Easy recipe for rye bread part 2

Easy recipe for rye bread part 2

Posted on 25. Mar, 2013 by in Bread and conversation

Further to the earlier post about simple rye bread made with yeast, remember I would write all about my fascinating learning.  Well, here it is:  use fresh or dry yeast if you can.  Don't use instant yeast.  Because I almost never use instant yeast, I was not entirely empathetic nor data driven in my mental frustration with the WONDERFUL people who wrote in.  Mea Culpa - how I have learned.

Now, a better scientist than me can probably tell you why this is so.  In theory there is no difference in performance between fresh, dry, and instant yeast.  However, when I did the time trial on the 100% rye bread I did find a difference.  So, I tried the time trial with wheat bread, with spelt bread and with enriched bread and found no difference.  However, let me repeat - there was a difference when I made 100% rye.

The bread made with the instant yeast simply did not really rise very well at all.  Whether or not I "proofed" the instant yeast (and in theory you don't have to) the bread simply did not move very much.  When I put it in the fridge it refused to budge and I had to leave it out of the fridge to get it to move at all.  Then, when it finally came to baking it was quite dry and so the resulting bread was not what it should be.  Now, it is winter and it is COLD and the kitchen is probably about 18 degrees maximum but that should only mean that the bread takes longer to rise - not that it barely rises at all.  I got a slightly better result when I used warm water and added some honey to the dough (neither of which should be necessary).

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Rye made with dry yeast at the top of the tin and with lots of nice holes almost ready for the oven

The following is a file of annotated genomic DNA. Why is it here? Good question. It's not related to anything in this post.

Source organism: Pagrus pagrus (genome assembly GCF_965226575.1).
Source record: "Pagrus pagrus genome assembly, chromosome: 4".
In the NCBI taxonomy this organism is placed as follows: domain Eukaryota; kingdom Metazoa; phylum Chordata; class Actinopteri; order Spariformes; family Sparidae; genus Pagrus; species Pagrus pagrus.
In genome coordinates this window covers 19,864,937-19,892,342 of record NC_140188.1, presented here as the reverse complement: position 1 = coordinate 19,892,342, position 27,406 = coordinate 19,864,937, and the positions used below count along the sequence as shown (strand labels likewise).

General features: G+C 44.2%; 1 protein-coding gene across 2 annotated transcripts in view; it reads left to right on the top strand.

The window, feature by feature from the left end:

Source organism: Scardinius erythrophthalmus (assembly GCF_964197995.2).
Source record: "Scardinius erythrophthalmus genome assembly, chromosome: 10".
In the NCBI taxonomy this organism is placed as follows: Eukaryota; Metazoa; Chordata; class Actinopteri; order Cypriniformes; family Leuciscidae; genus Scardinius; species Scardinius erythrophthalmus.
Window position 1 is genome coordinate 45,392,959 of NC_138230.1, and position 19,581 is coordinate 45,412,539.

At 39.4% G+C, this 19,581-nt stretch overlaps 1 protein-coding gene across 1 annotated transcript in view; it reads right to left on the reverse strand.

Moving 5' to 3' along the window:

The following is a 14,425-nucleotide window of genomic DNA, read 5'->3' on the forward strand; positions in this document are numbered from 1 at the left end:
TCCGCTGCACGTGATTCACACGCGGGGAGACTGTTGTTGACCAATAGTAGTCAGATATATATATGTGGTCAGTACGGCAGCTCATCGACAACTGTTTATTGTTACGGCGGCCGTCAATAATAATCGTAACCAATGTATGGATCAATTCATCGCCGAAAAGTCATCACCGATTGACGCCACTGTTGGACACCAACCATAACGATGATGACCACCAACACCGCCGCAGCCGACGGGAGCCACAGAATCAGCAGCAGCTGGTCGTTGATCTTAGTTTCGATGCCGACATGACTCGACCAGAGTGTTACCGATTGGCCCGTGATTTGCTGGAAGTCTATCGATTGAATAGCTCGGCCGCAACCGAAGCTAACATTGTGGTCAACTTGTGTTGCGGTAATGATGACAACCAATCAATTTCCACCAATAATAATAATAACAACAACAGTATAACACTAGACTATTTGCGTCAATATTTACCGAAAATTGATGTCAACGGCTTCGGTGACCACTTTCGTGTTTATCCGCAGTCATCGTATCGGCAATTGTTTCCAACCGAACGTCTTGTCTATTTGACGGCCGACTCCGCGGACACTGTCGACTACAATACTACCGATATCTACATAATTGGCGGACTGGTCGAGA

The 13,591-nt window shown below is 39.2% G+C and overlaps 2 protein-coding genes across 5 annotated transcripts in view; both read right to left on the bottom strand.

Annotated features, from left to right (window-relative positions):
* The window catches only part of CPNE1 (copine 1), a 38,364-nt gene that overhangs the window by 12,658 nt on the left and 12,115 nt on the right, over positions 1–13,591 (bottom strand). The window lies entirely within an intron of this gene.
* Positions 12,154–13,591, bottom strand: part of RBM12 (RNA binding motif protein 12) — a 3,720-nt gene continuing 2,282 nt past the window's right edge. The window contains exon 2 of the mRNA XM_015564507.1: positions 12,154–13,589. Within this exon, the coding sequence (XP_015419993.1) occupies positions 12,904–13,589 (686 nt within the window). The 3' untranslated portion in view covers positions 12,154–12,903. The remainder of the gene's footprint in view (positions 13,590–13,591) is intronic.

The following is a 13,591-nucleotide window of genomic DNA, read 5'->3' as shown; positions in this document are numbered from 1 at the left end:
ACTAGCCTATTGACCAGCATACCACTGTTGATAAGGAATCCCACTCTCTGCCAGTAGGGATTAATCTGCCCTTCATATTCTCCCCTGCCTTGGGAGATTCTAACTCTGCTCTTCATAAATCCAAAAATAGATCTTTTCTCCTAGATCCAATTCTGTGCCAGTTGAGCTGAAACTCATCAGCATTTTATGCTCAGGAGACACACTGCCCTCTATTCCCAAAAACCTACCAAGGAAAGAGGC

So, lesson learned although not understood:  when you make the 100% rye, use fresh or dry yeast if you can get it.  If you are using instant, use warm water and add a bit of honey (or sugar or molasses, bread syrup...something sweet that the yeast will like) and that should help it along.

Finally, remember to just stir the ingredients together -  no kneading - and when you get the loaf from the bowl to the tin, gather it together GENTLY with very wet hands.  Smooth it into an oblong, don't squash it into and oblong.  And when you pop it gently into the tin, don't push it down, flatten it, smooth it, or try to squish it into the corners.  The more air in the dough the better rise you will get.  Still concerned?  Come and take a class with us - we do 100% rye bread in all the basic bread classes.

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Loaf with dry yeast on left, loaf with instant yeast (with molasses) on right

Next up:  simple sourdough rye bread.  Not impacted by the cold at all.  Weird....

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13 Responses to “Easy recipe for rye bread part 2”

  1. Alastair Hobbs

    30. Sep, 2013

    Thank you for the rye bread recipe. First attempt was two 2lb loaves, (so 1.2kg flour) . I queried whether Allinson's Easy Bake yeast was instant or not, then found the note on the packet. Fortunately I had not read your notes on instant yeast's problems. The loaves rose well and were crawling out of the tin after about 3 hours. This note is really to let you know about the yeast performance. Thanks again for the recipe, I can now eat a presentable rye loaf without adding wheat flour as in so many recipes.

  2. virtuousbread

    05. Oct, 2013